What is a MacPherson Strut?
The term “MacPherson strut” can refer to both a type of strut and the suspension systems that use them. This type of suspension system uses a single component (the eponymous MacPherson strut) to replace two components that were present in earlier systems: a suspension mount for a wheel and a pivot for the steering. Earlier systems had typically used a spring, shock absorber, or other component for the suspension requirement and a component like a kingpin to serve as the steering pivot. This simplification results in MacPherson strut systems being less expensive to produce than other systems, although there are also some drawbacks.
History of the MacPherson Strut
The history of the MacPherson strut can be traced back to an earlier system that was originally used by Fiat. This system, which dates to the 1920s, and another similar leaf spring-based design that was employed by French automaker Cottin-Desgouttes, are early examples of designs that unified the steering pivot and suspension into a single component.
Building on these earlier ideas, Earle MacPherson first began to develop his own system that utilized a unified coil spring and shock aborber assembly in the 1940s. His initial work on this new type of suspension system was done while he was working at General Motors, where he was the head engineer of their “light car” project. The idea was to engineer a car that was lighter, more manueverable, and cheaper than anything on the market, and MacPherson’s suspension system was instrumental in that design. However, General Motors ended up canning the project before it could come to fruition.
After General Motors discontinued its light car project, MacPherson left the company and went to work with Ford. He took his ideas with him, and in 1949, Ford was granted a patent (for which MacPherson received credit as the inventor) for MacPherson’s design. This patent specified that the anti-roll bar doubles as a tension rod. This system first appeared on ythe Ford Vedette for the 1949 model year, and other Fords (in England and France) also used it in the 1950s and 1960s. However, a number of factors conspired to prevent the immediate, widespread adoption of this technology.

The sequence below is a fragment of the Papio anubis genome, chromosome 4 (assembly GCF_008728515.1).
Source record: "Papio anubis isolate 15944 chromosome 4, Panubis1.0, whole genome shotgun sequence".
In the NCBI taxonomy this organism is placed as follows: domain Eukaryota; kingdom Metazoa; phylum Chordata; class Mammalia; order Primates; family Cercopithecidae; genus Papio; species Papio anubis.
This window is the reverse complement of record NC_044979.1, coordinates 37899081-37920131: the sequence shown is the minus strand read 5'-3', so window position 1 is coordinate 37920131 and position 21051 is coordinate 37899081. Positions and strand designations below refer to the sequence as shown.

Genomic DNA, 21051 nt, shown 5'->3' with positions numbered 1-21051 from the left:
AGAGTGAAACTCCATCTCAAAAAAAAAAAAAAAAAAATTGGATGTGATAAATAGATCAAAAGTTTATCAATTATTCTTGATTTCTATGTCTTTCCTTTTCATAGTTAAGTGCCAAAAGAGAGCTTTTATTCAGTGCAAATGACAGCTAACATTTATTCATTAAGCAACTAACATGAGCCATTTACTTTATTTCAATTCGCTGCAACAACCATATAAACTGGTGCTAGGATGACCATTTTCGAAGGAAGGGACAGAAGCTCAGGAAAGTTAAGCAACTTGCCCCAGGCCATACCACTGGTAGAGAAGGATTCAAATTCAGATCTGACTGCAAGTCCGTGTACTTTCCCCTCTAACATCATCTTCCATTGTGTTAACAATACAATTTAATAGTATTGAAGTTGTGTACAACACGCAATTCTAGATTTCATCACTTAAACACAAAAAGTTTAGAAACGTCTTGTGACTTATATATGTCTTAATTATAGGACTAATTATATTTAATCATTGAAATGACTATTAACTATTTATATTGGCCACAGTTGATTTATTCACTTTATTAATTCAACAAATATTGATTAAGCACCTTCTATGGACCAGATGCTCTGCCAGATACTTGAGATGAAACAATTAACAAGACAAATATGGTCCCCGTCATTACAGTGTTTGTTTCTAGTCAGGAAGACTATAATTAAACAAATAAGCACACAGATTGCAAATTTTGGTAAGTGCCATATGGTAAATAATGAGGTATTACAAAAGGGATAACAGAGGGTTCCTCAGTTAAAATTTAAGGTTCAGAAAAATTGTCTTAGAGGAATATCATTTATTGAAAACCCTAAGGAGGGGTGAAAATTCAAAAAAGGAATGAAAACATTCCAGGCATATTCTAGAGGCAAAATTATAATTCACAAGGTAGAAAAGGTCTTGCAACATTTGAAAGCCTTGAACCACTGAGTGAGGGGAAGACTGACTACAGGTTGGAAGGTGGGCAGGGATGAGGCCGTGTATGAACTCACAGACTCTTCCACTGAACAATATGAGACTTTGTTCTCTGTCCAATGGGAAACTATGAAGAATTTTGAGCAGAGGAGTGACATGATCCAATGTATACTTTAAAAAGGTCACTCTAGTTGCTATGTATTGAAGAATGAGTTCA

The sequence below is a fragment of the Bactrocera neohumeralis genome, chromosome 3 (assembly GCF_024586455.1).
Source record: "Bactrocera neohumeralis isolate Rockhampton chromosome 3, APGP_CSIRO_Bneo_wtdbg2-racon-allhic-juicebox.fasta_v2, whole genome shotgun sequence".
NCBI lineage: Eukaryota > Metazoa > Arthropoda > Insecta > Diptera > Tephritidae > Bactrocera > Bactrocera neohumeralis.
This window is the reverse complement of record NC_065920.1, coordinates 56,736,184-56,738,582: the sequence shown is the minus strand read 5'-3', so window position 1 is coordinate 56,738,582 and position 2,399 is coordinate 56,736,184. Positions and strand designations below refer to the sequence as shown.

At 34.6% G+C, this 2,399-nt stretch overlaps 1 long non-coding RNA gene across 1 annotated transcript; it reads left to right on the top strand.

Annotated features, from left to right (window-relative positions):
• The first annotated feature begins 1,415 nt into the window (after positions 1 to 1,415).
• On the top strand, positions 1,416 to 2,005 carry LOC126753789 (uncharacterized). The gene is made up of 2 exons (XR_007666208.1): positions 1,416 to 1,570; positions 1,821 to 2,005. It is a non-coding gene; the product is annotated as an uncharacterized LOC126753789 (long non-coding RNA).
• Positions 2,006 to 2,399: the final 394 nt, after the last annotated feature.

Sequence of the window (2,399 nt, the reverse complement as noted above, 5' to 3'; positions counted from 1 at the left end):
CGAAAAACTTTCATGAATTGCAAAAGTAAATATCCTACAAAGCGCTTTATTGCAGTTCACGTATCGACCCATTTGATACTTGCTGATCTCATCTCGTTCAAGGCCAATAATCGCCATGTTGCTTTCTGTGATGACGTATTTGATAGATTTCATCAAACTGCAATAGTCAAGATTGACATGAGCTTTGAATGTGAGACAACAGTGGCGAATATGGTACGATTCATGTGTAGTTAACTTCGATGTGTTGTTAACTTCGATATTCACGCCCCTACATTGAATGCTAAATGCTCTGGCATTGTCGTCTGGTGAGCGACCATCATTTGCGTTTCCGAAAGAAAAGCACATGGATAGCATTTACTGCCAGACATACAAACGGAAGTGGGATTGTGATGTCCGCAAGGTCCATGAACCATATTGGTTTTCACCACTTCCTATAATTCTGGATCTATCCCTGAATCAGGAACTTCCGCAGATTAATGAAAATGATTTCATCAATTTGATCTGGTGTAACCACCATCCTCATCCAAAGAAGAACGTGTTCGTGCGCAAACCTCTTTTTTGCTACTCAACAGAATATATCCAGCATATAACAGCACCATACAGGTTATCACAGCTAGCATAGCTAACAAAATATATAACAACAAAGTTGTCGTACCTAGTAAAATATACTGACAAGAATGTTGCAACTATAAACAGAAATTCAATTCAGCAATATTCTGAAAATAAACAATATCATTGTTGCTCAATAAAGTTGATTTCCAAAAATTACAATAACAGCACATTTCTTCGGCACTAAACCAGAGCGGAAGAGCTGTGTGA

When unibody construction started to gain popularity in the 1960s, automakers took a second look at the MacPherson strut suspension. Due to the way that MacPherson strut suspensions are set up, they are better suited to monocoque designs, which unibody is a modified form of. This is due to the fact that the top mounting point of each strut needs to be located significantly higher than the frame in body-on-frame construction. Since the entire body of the vehicle provides structural support in monocoque construction, the widespread adoption of t’he unibody also resulted in a widespread adoption of MacPherson strut suspension systems.
Although modern MacPherson struts still bear Earle MacPherson’s name, most of them don’t fall under the aegis of his patent. This is due to the fact that automakers typically utilize an a-arm for a lower control arm, which effectively removes the need for an anti-roll bar/tension rod.
How Does a MacPherson Strut Suspension Work?
MacPherson strut suspension systems typically utilize either a steering knuckle or a hub carrier that has two mounting points that attach it to the body of the vehicle. The lower mounting point attaches to a track control arm or lower control arm, and it is this connection that dictates both the longitudinal and lateral orientation of the wheel assembly.